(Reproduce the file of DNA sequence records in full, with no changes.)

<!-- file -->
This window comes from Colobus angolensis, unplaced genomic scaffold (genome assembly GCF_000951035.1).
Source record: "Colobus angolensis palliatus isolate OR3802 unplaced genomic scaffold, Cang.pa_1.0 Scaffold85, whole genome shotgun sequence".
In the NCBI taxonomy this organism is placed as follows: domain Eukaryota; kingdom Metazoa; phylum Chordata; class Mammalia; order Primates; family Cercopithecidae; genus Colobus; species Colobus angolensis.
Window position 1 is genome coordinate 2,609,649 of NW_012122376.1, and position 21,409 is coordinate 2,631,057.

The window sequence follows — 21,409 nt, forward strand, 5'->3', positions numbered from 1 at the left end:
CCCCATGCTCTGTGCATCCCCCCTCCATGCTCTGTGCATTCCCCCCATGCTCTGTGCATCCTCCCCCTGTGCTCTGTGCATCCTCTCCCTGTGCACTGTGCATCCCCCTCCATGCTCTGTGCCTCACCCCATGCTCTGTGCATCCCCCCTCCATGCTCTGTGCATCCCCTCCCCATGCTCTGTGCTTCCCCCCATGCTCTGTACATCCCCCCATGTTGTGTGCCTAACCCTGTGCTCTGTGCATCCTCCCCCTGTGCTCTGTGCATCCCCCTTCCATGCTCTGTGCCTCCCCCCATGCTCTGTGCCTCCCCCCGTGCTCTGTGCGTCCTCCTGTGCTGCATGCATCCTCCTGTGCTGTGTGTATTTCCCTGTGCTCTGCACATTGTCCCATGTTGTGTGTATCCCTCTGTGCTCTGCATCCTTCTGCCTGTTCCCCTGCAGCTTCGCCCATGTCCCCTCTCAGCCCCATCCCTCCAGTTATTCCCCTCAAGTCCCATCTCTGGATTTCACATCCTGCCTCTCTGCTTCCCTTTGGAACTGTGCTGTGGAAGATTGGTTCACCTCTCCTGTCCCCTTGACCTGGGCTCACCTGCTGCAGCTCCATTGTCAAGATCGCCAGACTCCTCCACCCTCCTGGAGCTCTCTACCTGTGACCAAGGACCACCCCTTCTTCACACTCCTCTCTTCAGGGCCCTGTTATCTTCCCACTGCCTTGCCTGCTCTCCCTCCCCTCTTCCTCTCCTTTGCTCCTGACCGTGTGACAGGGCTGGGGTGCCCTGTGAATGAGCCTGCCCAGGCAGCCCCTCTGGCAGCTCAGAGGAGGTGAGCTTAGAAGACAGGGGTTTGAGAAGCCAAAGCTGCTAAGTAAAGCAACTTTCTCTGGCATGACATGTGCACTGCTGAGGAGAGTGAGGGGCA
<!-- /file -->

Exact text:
This window comes from Colobus angolensis, unplaced genomic scaffold (genome assembly GCF_000951035.1).
Source record: "Colobus angolensis palliatus isolate OR3802 unplaced genomic scaffold, Cang.pa_1.0 Scaffold85, whole genome shotgun sequence".
In the NCBI taxonomy this organism is placed as follows: domain Eukaryota; kingdom Metazoa; phylum Chordata; class Mammalia; order Primates; family Cercopithecidae; genus Colobus; species Colobus angolensis.
Window position 1 is genome coordinate 2,609,649 of NW_012122376.1, and position 21,409 is coordinate 2,631,057.

The window sequence follows — 21,409 nt, forward strand, 5'->3', positions numbered from 1 at the left end:
CCCCATGCTCTGTGCATCCCCCCTCCATGCTCTGTGCATTCCCCCCATGCTCTGTGCATCCTCCCCCTGTGCTCTGTGCATCCTCTCCCTGTGCACTGTGCATCCCCCTCCATGCTCTGTGCCTCACCCCATGCTCTGTGCATCCCCCCTCCATGCTCTGTGCATCCCCTCCCCATGCTCTGTGCTTCCCCCCATGCTCTGTACATCCCCCCATGTTGTGTGCCTAACCCTGTGCTCTGTGCATCCTCCCCCTGTGCTCTGTGCATCCCCCTTCCATGCTCTGTGCCTCCCCCCATGCTCTGTGCCTCCCCCCGTGCTCTGTGCGTCCTCCTGTGCTGCATGCATCCTCCTGTGCTGTGTGTATTTCCCTGTGCTCTGCACATTGTCCCATGTTGTGTGTATCCCTCTGTGCTCTGCATCCTTCTGCCTGTTCCCCTGCAGCTTCGCCCATGTCCCCTCTCAGCCCCATCCCTCCAGTTATTCCCCTCAAGTCCCATCTCTGGATTTCACATCCTGCCTCTCTGCTTCCCTTTGGAACTGTGCTGTGGAAGATTGGTTCACCTCTCCTGTCCCCTTGACCTGGGCTCACCTGCTGCAGCTCCATTGTCAAGATCGCCAGACTCCTCCACCCTCCTGGAGCTCTCTACCTGTGACCAAGGACCACCCCTTCTTCACACTCCTCTCTTCAGGGCCCTGTTATCTTCCCACTGCCTTGCCTGCTCTCCCTCCCCTCTTCCTCTCCTTTGCTCCTGACCGTGTGACAGGGCTGGGGTGCCCTGTGAATGAGCCTGCCCAGGCAGCCCCTCTGGCAGCTCAGAGGAGGTGAGCTTAGAAGACAGGGGTTTGAGAAGCCAAAGCTGCTAAGTAAAGCAACTTTCTCTGGCATGACATGTGCACTGCTGAGGAGAGTGAGGGGCA